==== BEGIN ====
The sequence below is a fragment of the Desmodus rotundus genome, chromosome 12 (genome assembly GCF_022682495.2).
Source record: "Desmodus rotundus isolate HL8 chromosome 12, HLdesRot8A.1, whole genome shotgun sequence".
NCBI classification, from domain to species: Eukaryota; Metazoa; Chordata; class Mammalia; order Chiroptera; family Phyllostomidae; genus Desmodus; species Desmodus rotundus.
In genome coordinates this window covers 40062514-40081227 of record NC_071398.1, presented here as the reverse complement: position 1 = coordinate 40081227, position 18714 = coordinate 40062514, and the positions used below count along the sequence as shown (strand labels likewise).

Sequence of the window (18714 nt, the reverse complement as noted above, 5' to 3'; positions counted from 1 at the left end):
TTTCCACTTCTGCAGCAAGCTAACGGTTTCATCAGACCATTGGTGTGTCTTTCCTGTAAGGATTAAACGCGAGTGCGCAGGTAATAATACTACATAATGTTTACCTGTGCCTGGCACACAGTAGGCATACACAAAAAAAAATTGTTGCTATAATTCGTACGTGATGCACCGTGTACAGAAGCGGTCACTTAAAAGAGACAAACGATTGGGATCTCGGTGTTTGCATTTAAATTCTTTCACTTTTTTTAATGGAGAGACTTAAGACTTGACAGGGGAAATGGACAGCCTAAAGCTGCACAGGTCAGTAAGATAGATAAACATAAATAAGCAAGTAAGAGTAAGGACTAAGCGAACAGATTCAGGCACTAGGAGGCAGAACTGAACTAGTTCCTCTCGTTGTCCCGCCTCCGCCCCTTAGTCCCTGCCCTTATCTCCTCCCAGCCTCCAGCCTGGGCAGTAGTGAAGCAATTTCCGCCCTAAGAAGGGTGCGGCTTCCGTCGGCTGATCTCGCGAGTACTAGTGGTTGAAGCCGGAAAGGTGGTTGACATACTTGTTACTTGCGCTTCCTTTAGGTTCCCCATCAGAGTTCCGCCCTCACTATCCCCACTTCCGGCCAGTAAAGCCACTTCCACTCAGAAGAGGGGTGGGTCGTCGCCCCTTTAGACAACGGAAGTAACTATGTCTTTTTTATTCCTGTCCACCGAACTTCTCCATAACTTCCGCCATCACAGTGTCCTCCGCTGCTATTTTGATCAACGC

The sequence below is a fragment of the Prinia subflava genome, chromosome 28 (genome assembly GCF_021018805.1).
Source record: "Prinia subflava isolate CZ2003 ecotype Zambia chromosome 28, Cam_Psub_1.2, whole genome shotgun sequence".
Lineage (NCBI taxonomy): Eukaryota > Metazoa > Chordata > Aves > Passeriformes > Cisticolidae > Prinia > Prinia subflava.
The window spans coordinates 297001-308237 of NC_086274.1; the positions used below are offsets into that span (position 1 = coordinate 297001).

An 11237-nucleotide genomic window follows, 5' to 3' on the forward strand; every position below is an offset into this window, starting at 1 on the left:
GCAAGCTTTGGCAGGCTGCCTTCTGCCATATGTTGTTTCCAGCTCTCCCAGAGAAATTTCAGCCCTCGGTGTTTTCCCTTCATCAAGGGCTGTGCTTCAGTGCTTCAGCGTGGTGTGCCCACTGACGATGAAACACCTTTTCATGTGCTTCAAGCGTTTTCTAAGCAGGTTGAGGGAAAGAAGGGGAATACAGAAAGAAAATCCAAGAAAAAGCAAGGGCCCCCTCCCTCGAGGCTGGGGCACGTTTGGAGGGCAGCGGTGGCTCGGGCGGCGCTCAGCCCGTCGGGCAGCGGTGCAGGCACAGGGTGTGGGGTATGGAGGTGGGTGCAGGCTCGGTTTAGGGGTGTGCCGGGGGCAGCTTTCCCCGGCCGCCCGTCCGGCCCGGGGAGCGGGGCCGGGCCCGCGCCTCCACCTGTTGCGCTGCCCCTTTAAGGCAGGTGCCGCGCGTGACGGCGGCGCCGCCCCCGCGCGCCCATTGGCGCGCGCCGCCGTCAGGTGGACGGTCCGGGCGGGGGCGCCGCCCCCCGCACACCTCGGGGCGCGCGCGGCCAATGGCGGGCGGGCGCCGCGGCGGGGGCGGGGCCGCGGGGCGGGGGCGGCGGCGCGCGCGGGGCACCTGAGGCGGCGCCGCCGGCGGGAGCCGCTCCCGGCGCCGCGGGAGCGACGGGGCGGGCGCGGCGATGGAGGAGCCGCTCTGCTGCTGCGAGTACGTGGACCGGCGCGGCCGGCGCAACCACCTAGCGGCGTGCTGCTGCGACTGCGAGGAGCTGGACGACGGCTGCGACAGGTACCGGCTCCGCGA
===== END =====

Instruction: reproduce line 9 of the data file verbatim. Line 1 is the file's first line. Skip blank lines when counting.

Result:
Lineage (NCBI taxonomy): Eukaryota > Metazoa > Chordata > Aves > Passeriformes > Cisticolidae > Prinia > Prinia subflava.